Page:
God’s principal gifts to Americans: elderly Democrats

It’s Palm Sunday, the beginning of Holy Week for observant Christians. In the old days, the majority of Americans believed that Jesus was God’s greatest gift to humanity. What or who has replaced Jesus? “Marilynne Robinson Considers Biden a Gift of God” (New York Times, February 15, 2024):

I’m less than a year younger than Joe Biden, so I believe utterly in his competence, his brilliance, his worldview. I really do. You have to live to be 80 to find this out: Anybody under 50 feels they’re in a position to condescend to you. You get boxed into this position where people who deal with you are making assumptions about your intellect. It’s very disturbing. Most people my age are just fine. What can I say? It’s a kind of good fortune that America is categorically incapable of accepting: that someone with a strong institutional memory, who knows how things are supposed to work, who was habituated to their appropriate functioning is president. I consider him a gift of God. All 81 years of him.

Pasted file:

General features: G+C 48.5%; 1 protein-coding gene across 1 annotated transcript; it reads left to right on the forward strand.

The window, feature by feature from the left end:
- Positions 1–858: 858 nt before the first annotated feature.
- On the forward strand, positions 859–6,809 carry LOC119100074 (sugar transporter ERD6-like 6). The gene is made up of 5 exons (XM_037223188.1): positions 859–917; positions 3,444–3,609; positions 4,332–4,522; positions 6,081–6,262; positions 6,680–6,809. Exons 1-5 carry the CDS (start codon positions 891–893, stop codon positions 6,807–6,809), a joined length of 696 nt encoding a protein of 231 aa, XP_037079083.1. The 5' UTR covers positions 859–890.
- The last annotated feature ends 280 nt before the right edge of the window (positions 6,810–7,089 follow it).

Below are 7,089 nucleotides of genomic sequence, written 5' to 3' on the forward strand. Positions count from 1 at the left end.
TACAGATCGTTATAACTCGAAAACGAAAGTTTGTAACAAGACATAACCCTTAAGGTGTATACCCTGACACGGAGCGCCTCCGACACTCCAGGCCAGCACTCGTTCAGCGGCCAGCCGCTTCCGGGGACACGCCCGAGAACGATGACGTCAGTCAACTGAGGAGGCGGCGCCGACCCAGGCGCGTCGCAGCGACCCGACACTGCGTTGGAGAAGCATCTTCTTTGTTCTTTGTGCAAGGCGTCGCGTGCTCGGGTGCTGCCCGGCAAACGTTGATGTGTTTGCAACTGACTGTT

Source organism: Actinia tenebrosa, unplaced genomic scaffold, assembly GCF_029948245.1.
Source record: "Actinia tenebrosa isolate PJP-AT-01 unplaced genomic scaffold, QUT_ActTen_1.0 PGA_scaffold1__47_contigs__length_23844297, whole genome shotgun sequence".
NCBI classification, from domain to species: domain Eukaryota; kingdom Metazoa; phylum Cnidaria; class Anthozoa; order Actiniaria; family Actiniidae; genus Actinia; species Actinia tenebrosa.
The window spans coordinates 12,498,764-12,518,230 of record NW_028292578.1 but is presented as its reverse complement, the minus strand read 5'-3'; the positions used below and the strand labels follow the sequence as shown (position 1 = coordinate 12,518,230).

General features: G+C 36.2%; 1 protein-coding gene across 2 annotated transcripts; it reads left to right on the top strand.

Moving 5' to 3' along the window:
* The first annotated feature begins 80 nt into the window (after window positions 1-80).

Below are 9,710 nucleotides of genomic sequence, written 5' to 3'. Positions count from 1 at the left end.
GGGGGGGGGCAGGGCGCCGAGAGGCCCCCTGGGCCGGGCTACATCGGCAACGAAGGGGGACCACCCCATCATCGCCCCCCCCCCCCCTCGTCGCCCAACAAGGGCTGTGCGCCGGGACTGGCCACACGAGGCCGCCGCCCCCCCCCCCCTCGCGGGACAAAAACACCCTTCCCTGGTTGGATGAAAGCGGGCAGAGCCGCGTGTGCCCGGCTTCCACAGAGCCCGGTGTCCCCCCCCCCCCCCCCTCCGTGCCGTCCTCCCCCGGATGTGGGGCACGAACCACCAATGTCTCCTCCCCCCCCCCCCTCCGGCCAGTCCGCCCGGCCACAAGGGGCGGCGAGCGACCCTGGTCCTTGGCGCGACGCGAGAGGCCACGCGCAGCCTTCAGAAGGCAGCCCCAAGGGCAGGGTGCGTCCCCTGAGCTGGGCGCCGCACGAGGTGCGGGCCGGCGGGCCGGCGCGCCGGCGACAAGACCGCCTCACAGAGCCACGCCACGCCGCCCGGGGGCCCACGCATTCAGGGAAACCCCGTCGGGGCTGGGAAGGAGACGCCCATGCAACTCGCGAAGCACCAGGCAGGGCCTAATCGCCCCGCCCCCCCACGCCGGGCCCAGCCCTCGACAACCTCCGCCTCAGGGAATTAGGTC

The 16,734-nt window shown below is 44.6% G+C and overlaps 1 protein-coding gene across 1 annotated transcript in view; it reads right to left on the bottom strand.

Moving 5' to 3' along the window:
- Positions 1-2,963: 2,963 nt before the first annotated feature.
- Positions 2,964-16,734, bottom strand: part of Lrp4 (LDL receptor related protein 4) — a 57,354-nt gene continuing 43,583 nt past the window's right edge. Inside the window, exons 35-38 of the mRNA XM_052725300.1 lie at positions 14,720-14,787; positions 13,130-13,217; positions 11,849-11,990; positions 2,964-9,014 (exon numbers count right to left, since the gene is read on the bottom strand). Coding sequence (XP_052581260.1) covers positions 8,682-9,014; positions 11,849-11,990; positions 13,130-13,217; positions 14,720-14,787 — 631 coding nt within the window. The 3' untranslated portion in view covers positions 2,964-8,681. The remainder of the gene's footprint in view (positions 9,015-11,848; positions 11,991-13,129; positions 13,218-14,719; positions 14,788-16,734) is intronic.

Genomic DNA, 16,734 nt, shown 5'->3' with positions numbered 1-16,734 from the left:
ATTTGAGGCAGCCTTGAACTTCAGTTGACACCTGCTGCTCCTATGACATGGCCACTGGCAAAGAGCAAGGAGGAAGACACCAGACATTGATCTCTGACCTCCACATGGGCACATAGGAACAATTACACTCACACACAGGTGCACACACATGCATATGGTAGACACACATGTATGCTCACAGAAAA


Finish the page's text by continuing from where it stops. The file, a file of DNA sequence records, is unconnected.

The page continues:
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Democracy in Florida today

Today was our presidential primary. From CNN, an example of how democracy is supposed to work from the party that says its sacred mission is to preserve our democracy:

And a baffling result from the Party of Tyranny (TM):

How does Nikki Haley, who has never tried to do anything for Florida, get more votes than Ron DeSantis, who has worked hard (and, if we believe the meager net worth on his financial statements, honestly) on behalf of Floridians for about 10 years (first in Congress, then as governor)?

I went to the local branch of the Palm Beach County public library system to vote today. The parking lot was packed at 1:45 pm and I took this as a sign of citizen engagement. It turned out, however, that the cars were parked at the library because people were using the library part of the library (despite CNN and NYT informing us that books are banned in Florida). Voting was in a community room and there were booths sufficient to accommodate more than 20 voters in parallel. The three poll workers told me that I was Voter #25… for the day. I’m grateful for the work that Ron DeSantis has done in his job as our governor, so I put in a thank-you vote.